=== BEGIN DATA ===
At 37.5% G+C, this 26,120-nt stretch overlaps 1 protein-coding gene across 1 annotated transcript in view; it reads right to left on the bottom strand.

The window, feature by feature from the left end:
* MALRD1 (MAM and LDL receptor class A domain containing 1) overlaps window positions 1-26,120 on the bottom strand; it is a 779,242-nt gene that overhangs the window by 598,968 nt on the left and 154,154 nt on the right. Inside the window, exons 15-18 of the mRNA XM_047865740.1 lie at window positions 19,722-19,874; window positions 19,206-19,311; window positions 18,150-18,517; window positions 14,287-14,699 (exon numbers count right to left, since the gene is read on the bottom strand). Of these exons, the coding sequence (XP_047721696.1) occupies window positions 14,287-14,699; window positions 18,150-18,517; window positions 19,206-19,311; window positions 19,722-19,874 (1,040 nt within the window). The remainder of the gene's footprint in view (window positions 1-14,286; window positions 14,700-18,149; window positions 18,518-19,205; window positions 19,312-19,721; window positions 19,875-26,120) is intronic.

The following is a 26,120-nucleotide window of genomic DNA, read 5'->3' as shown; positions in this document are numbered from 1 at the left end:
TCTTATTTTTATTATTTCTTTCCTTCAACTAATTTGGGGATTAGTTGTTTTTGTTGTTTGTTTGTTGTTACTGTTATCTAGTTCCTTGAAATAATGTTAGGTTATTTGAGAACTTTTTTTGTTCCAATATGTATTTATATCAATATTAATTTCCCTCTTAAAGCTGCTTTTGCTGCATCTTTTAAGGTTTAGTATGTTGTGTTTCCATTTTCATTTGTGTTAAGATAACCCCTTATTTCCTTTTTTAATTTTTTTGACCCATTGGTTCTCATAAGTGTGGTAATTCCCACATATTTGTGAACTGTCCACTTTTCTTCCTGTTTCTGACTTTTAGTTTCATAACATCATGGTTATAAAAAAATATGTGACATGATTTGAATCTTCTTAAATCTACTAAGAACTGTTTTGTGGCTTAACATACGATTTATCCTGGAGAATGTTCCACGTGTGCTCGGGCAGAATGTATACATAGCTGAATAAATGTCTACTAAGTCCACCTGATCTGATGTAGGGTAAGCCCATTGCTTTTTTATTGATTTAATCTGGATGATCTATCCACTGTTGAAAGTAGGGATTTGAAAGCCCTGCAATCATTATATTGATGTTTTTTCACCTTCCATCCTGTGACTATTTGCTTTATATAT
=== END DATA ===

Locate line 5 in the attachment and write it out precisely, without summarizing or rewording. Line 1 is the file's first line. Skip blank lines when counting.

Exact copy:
TCTTATTTTTATTATTTCTTTCCTTCAACTAATTTGGGGATTAGTTGTTTTTGTTGTTTGTTTGTTGTTACTGTTATCTAGTTCCTTGAAATAATGTTAGGTTATTTGAGAACTTTTTTTGTTCCAATATGTATTTATATCAATATTAATTTCCCTCTTAAAGCTGCTTTTGCTGCATCTTTTAAGGTTTAGTATGTTGTGTTTCCATTTTCATTTGTGTTAAGATAACCCCTTATTTCCTTTTTTAATTTTTTTGACCCATTGGTTCTCATAAGTGTGGTAATTCCCACATATTTGTGAACTGTCCACTTTTCTTCCTGTTTCTGACTTTTAGTTTCATAACATCATGGTTATAAAAAAATATGTGACATGATTTGAATCTTCTTAAATCTACTAAGAACTGTTTTGTGGCTTAACATACGATTTATCCTGGAGAATGTTCCACGTGTGCTCGGGCAGAATGTATACATAGCTGAATAAATGTCTACTAAGTCCACCTGATCTGATGTAGGGTAAGCCCATTGCTTTTTTATTGATTTAATCTGGATGATCTATCCACTGTTGAAAGTAGGGATTTGAAAGCCCTGCAATCATTATATTGATGTTTTTTCACCTTCCATCCTGTGACTATTTGCTTTATATAT